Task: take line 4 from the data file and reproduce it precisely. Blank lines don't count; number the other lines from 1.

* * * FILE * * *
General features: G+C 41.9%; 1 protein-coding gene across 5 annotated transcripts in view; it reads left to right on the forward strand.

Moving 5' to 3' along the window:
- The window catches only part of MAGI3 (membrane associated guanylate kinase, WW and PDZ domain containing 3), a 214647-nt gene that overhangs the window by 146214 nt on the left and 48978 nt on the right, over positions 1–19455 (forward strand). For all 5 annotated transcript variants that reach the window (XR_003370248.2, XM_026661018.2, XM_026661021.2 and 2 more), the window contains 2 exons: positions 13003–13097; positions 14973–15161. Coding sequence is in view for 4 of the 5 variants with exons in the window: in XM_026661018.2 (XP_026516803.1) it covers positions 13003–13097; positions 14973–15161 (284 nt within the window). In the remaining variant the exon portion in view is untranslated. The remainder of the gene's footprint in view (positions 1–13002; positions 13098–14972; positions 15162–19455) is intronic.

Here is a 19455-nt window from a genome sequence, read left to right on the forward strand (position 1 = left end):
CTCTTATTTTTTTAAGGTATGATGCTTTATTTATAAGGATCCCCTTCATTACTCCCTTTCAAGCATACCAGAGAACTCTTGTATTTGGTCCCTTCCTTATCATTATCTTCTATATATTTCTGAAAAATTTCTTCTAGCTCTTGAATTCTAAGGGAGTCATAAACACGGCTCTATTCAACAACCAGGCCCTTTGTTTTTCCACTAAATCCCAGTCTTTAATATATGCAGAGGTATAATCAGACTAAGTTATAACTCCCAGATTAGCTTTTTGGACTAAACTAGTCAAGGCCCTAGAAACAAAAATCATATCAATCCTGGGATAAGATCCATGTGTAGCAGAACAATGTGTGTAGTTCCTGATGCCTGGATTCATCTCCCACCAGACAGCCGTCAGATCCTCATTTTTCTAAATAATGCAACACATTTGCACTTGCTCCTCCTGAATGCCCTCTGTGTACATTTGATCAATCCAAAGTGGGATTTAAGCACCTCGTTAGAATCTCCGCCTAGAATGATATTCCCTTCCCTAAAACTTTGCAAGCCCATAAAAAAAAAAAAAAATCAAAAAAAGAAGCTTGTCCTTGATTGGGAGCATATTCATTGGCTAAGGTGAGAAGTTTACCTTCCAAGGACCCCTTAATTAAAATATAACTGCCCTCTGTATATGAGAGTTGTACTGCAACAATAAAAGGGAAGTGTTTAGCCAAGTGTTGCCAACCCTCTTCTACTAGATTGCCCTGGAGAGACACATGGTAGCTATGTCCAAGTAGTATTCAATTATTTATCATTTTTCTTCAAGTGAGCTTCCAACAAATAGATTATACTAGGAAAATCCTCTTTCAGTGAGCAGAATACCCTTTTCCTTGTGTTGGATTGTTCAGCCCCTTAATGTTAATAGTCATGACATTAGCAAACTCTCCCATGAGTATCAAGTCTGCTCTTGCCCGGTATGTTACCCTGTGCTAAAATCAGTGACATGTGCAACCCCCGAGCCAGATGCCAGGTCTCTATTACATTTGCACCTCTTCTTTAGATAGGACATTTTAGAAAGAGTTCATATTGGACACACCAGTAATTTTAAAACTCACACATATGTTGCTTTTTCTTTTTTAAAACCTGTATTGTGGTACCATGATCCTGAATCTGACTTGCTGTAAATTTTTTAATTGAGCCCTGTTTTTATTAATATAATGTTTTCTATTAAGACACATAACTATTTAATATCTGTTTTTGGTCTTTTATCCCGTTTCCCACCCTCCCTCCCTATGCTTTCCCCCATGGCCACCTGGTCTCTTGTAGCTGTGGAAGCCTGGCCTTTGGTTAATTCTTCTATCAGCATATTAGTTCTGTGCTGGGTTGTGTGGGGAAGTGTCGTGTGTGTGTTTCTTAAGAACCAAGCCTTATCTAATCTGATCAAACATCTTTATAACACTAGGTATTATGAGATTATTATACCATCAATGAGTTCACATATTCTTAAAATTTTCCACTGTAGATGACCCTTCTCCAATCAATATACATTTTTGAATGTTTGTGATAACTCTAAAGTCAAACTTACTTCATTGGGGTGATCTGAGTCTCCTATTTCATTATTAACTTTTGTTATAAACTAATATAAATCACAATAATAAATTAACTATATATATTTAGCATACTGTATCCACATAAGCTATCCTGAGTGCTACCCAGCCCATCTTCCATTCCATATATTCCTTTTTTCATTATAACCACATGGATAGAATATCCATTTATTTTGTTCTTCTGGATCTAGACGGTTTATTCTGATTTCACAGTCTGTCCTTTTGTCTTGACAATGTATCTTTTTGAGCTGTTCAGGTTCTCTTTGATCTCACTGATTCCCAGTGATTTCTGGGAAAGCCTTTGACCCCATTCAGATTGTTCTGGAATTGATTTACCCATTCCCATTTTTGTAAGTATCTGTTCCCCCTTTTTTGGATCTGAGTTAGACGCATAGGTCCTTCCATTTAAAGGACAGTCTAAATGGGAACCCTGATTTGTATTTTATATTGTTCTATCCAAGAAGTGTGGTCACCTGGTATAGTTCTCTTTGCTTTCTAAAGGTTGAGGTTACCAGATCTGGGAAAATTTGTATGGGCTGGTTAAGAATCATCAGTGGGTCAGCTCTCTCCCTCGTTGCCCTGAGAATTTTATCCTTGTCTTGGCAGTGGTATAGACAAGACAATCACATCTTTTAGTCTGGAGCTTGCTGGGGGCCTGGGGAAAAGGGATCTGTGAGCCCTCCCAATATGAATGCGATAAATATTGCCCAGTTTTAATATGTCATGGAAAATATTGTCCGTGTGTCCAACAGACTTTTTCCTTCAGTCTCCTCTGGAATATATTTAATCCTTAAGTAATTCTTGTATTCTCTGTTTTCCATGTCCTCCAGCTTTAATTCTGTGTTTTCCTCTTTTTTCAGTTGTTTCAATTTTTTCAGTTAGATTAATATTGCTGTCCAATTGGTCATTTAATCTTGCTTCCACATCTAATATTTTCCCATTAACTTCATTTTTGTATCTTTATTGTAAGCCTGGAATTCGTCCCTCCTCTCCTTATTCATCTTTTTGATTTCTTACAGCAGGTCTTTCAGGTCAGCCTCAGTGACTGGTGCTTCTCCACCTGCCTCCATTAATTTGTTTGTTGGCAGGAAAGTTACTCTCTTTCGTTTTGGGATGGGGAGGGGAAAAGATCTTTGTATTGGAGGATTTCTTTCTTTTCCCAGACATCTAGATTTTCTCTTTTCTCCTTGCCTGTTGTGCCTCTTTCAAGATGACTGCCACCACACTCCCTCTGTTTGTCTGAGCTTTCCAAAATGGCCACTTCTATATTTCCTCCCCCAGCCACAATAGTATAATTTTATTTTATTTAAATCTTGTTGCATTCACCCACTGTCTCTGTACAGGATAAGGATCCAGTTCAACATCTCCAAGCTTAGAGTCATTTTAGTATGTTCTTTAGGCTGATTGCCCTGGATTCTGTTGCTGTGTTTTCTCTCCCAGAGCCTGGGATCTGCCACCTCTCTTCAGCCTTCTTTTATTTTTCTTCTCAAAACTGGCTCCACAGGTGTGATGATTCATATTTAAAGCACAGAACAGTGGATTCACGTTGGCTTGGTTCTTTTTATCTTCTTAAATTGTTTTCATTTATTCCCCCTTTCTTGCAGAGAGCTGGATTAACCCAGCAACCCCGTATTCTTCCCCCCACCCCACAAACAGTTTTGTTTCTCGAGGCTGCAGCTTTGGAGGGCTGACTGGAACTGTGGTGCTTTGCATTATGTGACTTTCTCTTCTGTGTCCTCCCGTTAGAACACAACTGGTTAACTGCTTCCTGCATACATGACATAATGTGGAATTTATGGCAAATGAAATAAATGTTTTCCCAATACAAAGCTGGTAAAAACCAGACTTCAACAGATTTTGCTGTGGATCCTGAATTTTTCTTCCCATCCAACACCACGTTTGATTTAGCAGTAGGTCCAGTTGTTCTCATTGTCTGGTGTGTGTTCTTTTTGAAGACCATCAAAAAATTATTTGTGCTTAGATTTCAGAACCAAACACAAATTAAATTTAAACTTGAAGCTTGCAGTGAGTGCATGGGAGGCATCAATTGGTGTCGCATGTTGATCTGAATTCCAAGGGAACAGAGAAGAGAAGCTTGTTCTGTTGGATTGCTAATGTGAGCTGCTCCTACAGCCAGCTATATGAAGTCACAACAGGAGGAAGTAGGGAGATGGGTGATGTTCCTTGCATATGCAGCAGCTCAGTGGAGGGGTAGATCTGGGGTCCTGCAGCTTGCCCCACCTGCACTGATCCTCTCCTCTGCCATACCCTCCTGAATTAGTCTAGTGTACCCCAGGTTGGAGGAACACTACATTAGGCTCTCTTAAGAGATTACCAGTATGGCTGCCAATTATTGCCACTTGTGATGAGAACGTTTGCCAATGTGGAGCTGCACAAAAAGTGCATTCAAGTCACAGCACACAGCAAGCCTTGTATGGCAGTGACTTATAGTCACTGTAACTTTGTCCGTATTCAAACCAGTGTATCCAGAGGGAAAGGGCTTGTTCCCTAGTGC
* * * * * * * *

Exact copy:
Here is a 19455-nt window from a genome sequence, read left to right on the forward strand (position 1 = left end):